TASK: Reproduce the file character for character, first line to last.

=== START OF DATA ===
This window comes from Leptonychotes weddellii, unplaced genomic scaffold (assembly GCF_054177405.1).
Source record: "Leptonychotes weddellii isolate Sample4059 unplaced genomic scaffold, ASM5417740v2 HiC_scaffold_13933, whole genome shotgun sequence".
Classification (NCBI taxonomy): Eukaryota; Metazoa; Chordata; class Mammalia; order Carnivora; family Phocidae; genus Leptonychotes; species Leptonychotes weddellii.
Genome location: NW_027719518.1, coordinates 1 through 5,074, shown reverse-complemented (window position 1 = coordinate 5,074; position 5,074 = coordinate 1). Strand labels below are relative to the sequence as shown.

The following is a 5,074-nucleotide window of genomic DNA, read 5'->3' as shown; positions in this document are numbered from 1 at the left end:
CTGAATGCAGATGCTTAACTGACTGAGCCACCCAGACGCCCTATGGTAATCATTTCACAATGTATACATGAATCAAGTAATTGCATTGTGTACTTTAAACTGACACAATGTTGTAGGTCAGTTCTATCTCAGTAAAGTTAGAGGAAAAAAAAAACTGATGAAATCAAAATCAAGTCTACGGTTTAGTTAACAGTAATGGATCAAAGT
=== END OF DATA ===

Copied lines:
This window comes from Leptonychotes weddellii, unplaced genomic scaffold (assembly GCF_054177405.1).
Source record: "Leptonychotes weddellii isolate Sample4059 unplaced genomic scaffold, ASM5417740v2 HiC_scaffold_13933, whole genome shotgun sequence".
Classification (NCBI taxonomy): Eukaryota; Metazoa; Chordata; class Mammalia; order Carnivora; family Phocidae; genus Leptonychotes; species Leptonychotes weddellii.
Genome location: NW_027719518.1, coordinates 1 through 5,074, shown reverse-complemented (window position 1 = coordinate 5,074; position 5,074 = coordinate 1). Strand labels below are relative to the sequence as shown.

The following is a 5,074-nucleotide window of genomic DNA, read 5'->3' as shown; positions in this document are numbered from 1 at the left end:
CTGAATGCAGATGCTTAACTGACTGAGCCACCCAGACGCCCTATGGTAATCATTTCACAATGTATACATGAATCAAGTAATTGCATTGTGTACTTTAAACTGACACAATGTTGTAGGTCAGTTCTATCTCAGTAAAGTTAGAGGAAAAAAAAAACTGATGAAATCAAAATCAAGTCTACGGTTTAGTTAACAGTAATGGATCAAAGT